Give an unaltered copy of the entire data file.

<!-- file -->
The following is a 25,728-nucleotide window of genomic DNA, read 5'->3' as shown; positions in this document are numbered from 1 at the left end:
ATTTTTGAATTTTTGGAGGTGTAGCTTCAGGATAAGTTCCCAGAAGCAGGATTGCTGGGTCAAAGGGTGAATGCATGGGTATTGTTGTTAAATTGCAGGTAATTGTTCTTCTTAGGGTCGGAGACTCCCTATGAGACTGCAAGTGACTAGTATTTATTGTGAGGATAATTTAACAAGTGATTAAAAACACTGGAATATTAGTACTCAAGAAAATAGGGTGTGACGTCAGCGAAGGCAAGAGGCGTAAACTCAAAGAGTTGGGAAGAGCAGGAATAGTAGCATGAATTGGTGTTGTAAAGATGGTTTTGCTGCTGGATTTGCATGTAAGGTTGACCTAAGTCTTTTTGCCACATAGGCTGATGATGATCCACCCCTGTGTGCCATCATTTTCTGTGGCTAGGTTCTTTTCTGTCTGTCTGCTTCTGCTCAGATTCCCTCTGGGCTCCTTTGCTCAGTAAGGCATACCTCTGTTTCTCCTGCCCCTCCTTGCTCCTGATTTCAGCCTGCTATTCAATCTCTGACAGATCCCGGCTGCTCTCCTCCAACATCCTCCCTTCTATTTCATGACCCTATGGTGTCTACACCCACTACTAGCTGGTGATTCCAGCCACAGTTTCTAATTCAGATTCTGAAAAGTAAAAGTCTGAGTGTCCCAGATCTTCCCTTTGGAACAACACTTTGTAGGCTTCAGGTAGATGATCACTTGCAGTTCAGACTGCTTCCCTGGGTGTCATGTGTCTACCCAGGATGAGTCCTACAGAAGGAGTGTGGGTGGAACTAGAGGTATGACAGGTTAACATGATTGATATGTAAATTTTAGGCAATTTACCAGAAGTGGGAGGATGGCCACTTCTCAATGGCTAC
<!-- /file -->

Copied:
The following is a 25,728-nucleotide window of genomic DNA, read 5'->3' as shown; positions in this document are numbered from 1 at the left end:
ATTTTTGAATTTTTGGAGGTGTAGCTTCAGGATAAGTTCCCAGAAGCAGGATTGCTGGGTCAAAGGGTGAATGCATGGGTATTGTTGTTAAATTGCAGGTAATTGTTCTTCTTAGGGTCGGAGACTCCCTATGAGACTGCAAGTGACTAGTATTTATTGTGAGGATAATTTAACAAGTGATTAAAAACACTGGAATATTAGTACTCAAGAAAATAGGGTGTGACGTCAGCGAAGGCAAGAGGCGTAAACTCAAAGAGTTGGGAAGAGCAGGAATAGTAGCATGAATTGGTGTTGTAAAGATGGTTTTGCTGCTGGATTTGCATGTAAGGTTGACCTAAGTCTTTTTGCCACATAGGCTGATGATGATCCACCCCTGTGTGCCATCATTTTCTGTGGCTAGGTTCTTTTCTGTCTGTCTGCTTCTGCTCAGATTCCCTCTGGGCTCCTTTGCTCAGTAAGGCATACCTCTGTTTCTCCTGCCCCTCCTTGCTCCTGATTTCAGCCTGCTATTCAATCTCTGACAGATCCCGGCTGCTCTCCTCCAACATCCTCCCTTCTATTTCATGACCCTATGGTGTCTACACCCACTACTAGCTGGTGATTCCAGCCACAGTTTCTAATTCAGATTCTGAAAAGTAAAAGTCTGAGTGTCCCAGATCTTCCCTTTGGAACAACACTTTGTAGGCTTCAGGTAGATGATCACTTGCAGTTCAGACTGCTTCCCTGGGTGTCATGTGTCTACCCAGGATGAGTCCTACAGAAGGAGTGTGGGTGGAACTAGAGGTATGACAGGTTAACATGATTGATATGTAAATTTTAGGCAATTTACCAGAAGTGGGAGGATGGCCACTTCTCAATGGCTAC